One of the additions we made involved a modification to the bed, and it remains to be seen if it's going to work as hoped. I think that it will, because it was pretty simple and basic, as mods go. But there's plenty of room for it to turn out wonky.
The bed in the A-frame is meant to sleep two people laying with their bodies oriented from side to side. This means that one person is sleeping in the narrow channel at the bottom of the A, a fairly tight space, without much headroom, never mind body room.
In addition to practically wearing the camper at this point, the person sleeping in that space has to climb over the other person to get out of bed. Problematic for anyone who needs to use the restroom in the middle of the night (say, a wife with a bladder the size of a walnut), or anyone who wants to get up earlier than the other (say, a handsome author who does his best work while everyone else is still snoring).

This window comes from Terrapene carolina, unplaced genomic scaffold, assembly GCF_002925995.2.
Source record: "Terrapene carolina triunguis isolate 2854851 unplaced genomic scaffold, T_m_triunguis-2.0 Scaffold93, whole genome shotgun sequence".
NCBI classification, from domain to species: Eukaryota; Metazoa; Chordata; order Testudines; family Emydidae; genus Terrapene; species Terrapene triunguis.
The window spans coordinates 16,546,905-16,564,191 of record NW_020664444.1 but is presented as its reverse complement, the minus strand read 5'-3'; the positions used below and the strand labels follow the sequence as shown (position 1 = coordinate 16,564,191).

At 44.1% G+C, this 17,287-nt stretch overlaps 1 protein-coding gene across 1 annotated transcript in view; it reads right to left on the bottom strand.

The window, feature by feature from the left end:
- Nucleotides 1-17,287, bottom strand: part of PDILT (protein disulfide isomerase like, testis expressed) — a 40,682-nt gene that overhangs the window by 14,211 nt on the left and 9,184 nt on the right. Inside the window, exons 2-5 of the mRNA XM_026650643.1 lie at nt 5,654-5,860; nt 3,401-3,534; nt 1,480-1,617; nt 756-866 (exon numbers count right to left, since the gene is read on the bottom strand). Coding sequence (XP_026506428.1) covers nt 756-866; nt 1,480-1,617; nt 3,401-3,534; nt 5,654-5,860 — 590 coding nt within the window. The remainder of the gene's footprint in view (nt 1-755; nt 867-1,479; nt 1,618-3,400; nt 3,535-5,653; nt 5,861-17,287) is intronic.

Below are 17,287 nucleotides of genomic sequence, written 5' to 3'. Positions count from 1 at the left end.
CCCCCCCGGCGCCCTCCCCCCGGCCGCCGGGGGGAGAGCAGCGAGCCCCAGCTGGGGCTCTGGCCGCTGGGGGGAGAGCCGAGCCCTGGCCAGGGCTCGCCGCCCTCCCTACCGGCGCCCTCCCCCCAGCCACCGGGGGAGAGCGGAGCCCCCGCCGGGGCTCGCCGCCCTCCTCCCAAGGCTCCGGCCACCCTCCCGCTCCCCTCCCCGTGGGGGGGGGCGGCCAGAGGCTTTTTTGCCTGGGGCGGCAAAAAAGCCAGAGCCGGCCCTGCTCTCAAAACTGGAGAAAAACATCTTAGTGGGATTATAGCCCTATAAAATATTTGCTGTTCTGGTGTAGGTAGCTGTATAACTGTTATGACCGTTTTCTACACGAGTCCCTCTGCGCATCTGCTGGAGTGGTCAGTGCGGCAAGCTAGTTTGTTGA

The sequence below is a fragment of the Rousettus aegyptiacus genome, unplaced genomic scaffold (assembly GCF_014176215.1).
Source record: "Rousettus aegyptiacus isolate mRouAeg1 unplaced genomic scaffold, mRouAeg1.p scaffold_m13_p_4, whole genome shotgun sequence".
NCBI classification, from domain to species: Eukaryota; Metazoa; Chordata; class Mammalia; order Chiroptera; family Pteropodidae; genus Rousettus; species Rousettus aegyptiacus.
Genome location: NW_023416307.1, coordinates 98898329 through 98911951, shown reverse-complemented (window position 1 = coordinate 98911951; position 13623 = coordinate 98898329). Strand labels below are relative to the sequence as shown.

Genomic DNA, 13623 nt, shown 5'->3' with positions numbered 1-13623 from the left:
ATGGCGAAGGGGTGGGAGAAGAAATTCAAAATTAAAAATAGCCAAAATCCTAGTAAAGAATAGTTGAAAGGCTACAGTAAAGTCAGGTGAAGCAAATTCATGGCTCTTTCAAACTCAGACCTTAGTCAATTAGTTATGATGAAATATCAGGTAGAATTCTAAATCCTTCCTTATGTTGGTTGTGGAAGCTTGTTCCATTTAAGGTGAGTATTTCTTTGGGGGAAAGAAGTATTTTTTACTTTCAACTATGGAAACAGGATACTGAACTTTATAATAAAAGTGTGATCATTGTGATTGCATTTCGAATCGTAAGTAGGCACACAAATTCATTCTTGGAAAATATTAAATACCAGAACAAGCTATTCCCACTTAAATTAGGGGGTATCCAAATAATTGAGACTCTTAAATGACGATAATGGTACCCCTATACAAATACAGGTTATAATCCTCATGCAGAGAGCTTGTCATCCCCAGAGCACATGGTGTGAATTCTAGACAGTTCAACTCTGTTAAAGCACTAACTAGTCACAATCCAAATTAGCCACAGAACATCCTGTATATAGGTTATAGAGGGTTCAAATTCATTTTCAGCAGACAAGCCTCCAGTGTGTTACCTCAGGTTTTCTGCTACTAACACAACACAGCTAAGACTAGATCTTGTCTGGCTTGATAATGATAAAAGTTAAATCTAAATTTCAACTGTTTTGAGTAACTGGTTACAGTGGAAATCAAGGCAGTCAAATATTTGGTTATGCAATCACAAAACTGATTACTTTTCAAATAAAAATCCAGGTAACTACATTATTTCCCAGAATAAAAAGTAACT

The bed is essentially a converted couch. There's a support board that slides out to form one side of the bed, and this butts up against the two seats—small benches with a gap between for the fold-out table.
We had the thought that if we were to lay with our heads in the narrow area at the base of the A, we could both fit on the bed as if it was a King-ish sized mattress. It's actually pretty close, at 71" long, and 76.5" wide.
When we first tested the camper out, we used the seats as a place for our feet. But there was a problem. On the side of the camper opposite the door, the space gets cut short a bit because of the cabinetry for the refrigerator, stove, furnace, etc. So one side is a comfortable stretch, while the other is a little cramped.